Why did a physical structure beat out dripline irrigation, better tillage equipment, permanent washing stations and automated harvesting equipment? All of these items would make our labors in the garden significantly easier – A permanent structure minimizes our risk and gives us more flexibility in providing our CSA members with diversity early in the season and late in the season. That is something that no amount of extra work can accomplish without the unique environment that season extension structures can provide.
The first zucchinis, cucumbers, carrots, cilantro, peppers and tomatoes in our CSA shares all come out of some sort of season extension system. The same is true of the diversity that we protect from cool and freezing temperatures on the other end of the season. This can be as simple as row cover that lets sun through but keeps temperatures about 4 degrees warmer than outside temperature. The difference seems small but a big deal when nighttime temperatures dip to the 30’s. Simple plastic row covers using PVC structures heat up the growing climate in the spring to push early growth allowing plants to be flowering by early May and in fruit production by June. The true greenhouse with full ability to heat and cool and with lights to hit optimum day length is the Holy Grail of controlling climate to produce food.
We aren’t in need of the Holy Grail. We just need a place that we can walk into in the spring and be greeted by calm winds and 80 degree temps. This gives us all we need to extend the Idaho growing season while exploring new ways to expand our production and push the limits. Right before Christmas, we toured a structure where carrots and spinach were still in full production. No artificial heat, no grow lights and fresh homegrown veggies on the table at Christmas dinner!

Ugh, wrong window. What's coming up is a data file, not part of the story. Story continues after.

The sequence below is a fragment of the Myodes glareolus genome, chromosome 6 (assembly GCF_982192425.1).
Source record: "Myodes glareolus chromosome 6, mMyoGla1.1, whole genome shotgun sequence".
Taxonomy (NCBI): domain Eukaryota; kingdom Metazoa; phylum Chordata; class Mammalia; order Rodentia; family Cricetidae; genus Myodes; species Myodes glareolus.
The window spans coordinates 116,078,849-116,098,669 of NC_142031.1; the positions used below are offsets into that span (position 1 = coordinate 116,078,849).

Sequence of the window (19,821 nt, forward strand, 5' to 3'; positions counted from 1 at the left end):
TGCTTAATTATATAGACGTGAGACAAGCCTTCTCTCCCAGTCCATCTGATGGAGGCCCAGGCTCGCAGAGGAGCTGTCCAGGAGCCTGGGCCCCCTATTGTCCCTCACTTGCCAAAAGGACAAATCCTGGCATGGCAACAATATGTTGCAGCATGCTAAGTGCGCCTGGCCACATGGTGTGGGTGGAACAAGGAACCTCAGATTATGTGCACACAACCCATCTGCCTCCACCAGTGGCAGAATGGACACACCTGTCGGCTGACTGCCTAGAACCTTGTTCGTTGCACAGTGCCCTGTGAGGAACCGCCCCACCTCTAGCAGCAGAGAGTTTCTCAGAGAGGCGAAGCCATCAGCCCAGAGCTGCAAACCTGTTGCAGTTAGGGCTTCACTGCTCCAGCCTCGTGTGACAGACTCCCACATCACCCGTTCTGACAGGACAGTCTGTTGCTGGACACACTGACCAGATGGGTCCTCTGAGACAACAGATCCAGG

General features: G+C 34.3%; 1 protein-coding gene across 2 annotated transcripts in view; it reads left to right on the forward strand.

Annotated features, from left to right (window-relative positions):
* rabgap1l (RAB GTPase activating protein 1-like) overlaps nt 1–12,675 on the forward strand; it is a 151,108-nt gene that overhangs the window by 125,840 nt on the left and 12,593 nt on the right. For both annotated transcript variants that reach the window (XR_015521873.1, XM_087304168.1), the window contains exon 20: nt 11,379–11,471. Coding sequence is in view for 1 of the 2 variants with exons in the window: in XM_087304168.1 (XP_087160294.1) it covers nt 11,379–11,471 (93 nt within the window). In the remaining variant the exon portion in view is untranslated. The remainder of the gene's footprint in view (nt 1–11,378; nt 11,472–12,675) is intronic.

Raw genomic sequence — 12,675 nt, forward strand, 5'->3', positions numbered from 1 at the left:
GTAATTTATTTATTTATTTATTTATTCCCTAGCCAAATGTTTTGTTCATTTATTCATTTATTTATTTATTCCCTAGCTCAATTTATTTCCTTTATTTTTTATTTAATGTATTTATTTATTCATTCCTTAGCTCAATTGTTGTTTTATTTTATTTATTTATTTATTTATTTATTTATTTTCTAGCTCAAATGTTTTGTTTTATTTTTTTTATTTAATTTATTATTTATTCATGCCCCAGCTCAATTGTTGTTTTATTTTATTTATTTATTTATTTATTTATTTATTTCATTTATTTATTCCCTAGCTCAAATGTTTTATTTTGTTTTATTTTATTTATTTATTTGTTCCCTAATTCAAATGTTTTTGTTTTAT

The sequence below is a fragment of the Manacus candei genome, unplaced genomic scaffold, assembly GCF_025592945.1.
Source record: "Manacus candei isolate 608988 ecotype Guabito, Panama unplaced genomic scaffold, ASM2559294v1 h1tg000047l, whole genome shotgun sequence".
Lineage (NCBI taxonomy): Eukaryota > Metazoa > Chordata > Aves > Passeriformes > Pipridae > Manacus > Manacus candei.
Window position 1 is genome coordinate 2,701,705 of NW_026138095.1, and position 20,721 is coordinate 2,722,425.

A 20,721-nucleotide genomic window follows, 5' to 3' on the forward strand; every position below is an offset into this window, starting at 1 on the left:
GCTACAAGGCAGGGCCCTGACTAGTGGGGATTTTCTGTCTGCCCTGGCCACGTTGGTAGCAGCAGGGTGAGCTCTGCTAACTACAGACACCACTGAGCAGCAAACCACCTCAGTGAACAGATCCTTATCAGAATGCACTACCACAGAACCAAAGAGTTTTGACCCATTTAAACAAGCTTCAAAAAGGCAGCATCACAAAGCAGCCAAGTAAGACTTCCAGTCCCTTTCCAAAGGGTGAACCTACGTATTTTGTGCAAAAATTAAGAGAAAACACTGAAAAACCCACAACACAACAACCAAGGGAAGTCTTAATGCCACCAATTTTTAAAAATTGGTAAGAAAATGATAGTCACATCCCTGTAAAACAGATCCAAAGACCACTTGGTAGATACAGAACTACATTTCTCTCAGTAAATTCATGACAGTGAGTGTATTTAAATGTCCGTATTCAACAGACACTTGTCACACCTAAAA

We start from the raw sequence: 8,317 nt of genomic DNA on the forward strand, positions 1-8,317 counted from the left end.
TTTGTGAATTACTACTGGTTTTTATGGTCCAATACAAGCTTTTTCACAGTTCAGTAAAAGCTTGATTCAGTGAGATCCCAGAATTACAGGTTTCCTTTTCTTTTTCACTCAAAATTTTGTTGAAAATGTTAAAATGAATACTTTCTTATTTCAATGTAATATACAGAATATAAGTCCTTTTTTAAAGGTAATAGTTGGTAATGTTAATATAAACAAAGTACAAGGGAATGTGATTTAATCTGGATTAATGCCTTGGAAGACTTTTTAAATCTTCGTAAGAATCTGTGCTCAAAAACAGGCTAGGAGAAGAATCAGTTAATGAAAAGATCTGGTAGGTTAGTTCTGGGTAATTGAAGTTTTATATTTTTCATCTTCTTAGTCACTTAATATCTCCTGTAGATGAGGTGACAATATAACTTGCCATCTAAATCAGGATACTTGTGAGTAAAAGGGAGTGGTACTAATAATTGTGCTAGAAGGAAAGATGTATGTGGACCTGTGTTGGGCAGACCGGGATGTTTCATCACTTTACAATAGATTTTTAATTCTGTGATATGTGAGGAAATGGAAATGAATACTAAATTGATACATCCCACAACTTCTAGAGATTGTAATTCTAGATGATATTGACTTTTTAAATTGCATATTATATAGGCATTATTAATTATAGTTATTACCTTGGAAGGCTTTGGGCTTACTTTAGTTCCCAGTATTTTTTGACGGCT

So, we went to the catalogs and internet to pick out the perfect structure. Quickly over-whelmed by all of the options we gave up and sought help from a local couple who have been perfecting a structure that can withstand our spring windstorms but not break the bank. Right now they are working on designing us a custom base structure that our men can install and complete!!!
It will not be fancy but a simple design that we can upgrade if/when our needs change. Here is a look at how the 2015 temporary structure and 2016 permanent structure stack up:
PVC spans Steel spans
Greenhouse plastic anchored with dirt Greenhouse plastic anchored with wiggle wire system
Climb in access Real doors
Rope and digger link anchors Steel anchors
Less than 5’ high at center 7’+ high at center
No base walls Pressurized wood base walls
Greenhouses are one of my favorite places to spend an hour or five. A favorite drink and freedom to walk in a warm green place is good for my soul. Stay tuned for picture and updates of our progress.
Goal: Planting ready by March 1!!!
The last couple days have been FREEZING! The kind of day when you don't leave the house and keep a pot of coffee or cup of tea close by all day long.
But, we did have an amazing fall with warm, sunny days. The gardens have continued to produce for our own families into the beginning of November. It lulled us into such happiness that we were scrambling to get garlic planted at Halloween before rain storms.
So, now what? The next couple months can be as exciting as the actual growing season. I have seed catalogs with pages dog-eared, notes scribbled in the margins. My garden day planner has been getting as much use now as during planting -- checking comments on flavor, vigor, harvest timing and seed quantity from the past season. I am building a 2016 spreadsheet to finalize a planting plan. Drawing out garden plans to maximize production in our gardens while reducing labor. Researching structure designs for a permanent high tunnel/hoop house at the Hazelton location. Seeking out educational opportunities to expand our knowledge or production and business. Discussing growth opportunities and dreaming about where we will be in 2020!
Exciting things are happening at The Country Gardens.